The Royal Navy has a tradition of selecting warship names that reflect its aggressive ethos, good examples being Victory, Dreadnought and Invincible. However, this is neatly counterbalanced by an equal penchant for other names that range from place names (Nottingham), to flowers (Gladiolus) to the charming (Coquette) with occasional stops for the downright bizarre (Gay Forester).
These names are habitually accompanied by a crest specific to the vessel, a custom which was formalised almost a century ago. Large, robust metal crests were be made to be mounted on ships’ superstructures, usually at the level of the bridge.
While not HMS Valentine (yes, the Navy has had three of them!), this particular example is nonetheless appropriate for Valentine’s Day. It sports a beautifully painted lovers’ knot beneath the name Truelove, and belongs to the fifth and most recent Royal Navy ship to carry that name.
The name was first applied by Parliamentarians to a captured Royalist vessel in 1647 – an unusual choice given the stereotype of the grim, humourless Puritans of popular imagination. The name recurred at intervals for new ships commissioned during the age of sail. It then disappeared until the 1940s, when some cruel individual decided to make life interesting for her crew, who whenever they set foot ashore in uniform would do so with Truelove on their cap tallies.
HMS Truelove was built in Toronto, Canada and launched in 1943. She was an Algerine class minesweeper and like her 79 immediate sisters was built with dated triple expansion engines to simplify construction. With some irony, she was built for the US Navy which was in urgent need of modern minesweepers.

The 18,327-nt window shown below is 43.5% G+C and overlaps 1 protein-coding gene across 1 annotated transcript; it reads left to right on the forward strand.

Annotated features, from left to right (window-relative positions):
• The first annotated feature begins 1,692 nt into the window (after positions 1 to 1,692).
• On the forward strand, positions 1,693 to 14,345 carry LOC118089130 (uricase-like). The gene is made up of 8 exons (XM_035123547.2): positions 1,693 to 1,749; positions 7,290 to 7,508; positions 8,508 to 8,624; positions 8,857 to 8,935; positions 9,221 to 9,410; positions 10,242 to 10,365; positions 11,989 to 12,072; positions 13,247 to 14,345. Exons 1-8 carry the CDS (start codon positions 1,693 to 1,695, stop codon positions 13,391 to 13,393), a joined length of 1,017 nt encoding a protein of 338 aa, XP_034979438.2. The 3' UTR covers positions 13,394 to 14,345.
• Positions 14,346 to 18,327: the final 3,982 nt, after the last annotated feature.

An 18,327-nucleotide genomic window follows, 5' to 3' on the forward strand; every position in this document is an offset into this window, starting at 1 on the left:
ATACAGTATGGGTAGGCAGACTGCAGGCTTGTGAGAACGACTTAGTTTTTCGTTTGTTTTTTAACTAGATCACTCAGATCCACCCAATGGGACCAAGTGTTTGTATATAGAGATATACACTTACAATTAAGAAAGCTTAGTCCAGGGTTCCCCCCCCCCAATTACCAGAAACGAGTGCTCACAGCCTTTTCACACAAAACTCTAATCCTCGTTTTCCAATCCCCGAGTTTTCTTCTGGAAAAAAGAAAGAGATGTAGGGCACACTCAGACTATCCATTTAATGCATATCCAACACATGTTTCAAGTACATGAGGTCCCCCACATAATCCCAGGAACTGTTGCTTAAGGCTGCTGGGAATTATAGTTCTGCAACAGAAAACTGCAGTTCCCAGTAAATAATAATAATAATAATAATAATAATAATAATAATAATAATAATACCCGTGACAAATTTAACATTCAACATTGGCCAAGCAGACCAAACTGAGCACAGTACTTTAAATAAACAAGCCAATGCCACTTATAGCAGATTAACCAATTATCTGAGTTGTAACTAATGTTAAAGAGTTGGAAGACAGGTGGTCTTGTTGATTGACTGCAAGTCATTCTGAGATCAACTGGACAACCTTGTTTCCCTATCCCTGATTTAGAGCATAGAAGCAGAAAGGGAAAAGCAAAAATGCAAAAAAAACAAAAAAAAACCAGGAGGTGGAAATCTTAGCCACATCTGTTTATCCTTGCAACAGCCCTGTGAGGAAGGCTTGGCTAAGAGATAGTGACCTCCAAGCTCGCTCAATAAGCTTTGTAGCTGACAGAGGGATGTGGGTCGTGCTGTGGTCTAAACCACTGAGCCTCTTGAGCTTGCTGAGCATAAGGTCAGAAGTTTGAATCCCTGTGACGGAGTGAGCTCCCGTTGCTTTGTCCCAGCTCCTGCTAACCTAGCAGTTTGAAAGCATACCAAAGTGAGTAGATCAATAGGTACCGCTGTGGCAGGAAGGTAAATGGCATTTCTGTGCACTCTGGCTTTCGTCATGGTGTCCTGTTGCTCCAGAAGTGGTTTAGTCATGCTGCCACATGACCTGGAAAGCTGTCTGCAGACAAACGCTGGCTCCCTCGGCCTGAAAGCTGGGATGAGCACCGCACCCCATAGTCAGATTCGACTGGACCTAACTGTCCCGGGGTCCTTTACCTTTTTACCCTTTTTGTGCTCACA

As she neared completion the need had become less urgent and she was transferred to the Royal Navy as part of the Lend Lease agreement. As it is Valentine’s Day, one might be tempted to draw a tenuous analogy involving Britain and the United States, which were occasionally depicted as a couple in a relationship by contemporary cartoonists such as David Low… actually, don’t give it another thought.
The names assigned to the other ex-US vessels were quite varied, but Truelove appears to have been part of a group which received ‘positive’ names; the others being Felicity, Friendship, Serene, Welcome and Welfare. Commissioned in 1944, Truelove spent most of her wartime service in the Eastern Mediterranean. Despite participating in dangerous operations, particularly in the Aegean, she survived the war to return to British waters in 1947. In 1950 she was employed in a test of equipment and protective clothing for crew in Arctic conditions, an assignment that must have been very unpleasant for her crew.
Her later service mainly comprised fishery protection duties, in the course of which she was involved in a diplomatic dispute between Britain and the USSR over territorial boundaries. Rather tellingly, her name also came up in a Parliamentary question relating to poor food and uncomfortable accommodation in the late 1950s. She did not long survive this and was sold for scrap in 1957.
The badge of the HMS Truelove will feature in Sea Things, one of the Exploration Wing galleries, opening in 2018. Find out more about the project